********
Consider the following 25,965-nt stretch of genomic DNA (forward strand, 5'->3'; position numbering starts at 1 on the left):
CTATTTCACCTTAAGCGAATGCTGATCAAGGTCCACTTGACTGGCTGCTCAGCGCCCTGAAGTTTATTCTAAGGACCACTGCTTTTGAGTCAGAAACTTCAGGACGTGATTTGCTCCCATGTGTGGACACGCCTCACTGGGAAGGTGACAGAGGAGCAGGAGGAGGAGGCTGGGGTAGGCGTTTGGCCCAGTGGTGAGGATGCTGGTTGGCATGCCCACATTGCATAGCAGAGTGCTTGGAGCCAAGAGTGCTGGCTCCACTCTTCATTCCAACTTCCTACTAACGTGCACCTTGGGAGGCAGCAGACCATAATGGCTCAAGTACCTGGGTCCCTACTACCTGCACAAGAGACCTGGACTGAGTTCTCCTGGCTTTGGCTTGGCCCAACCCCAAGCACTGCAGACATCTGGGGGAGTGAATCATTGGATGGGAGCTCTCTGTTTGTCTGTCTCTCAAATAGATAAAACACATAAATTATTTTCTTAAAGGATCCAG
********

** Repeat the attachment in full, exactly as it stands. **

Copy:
Consider the following 25,965-nt stretch of genomic DNA (forward strand, 5'->3'; position numbering starts at 1 on the left):
CTATTTCACCTTAAGCGAATGCTGATCAAGGTCCACTTGACTGGCTGCTCAGCGCCCTGAAGTTTATTCTAAGGACCACTGCTTTTGAGTCAGAAACTTCAGGACGTGATTTGCTCCCATGTGTGGACACGCCTCACTGGGAAGGTGACAGAGGAGCAGGAGGAGGAGGCTGGGGTAGGCGTTTGGCCCAGTGGTGAGGATGCTGGTTGGCATGCCCACATTGCATAGCAGAGTGCTTGGAGCCAAGAGTGCTGGCTCCACTCTTCATTCCAACTTCCTACTAACGTGCACCTTGGGAGGCAGCAGACCATAATGGCTCAAGTACCTGGGTCCCTACTACCTGCACAAGAGACCTGGACTGAGTTCTCCTGGCTTTGGCTTGGCCCAACCCCAAGCACTGCAGACATCTGGGGGAGTGAATCATTGGATGGGAGCTCTCTGTTTGTCTGTCTCTCAAATAGATAAAACACATAAATTATTTTCTTAAAGGATCCAG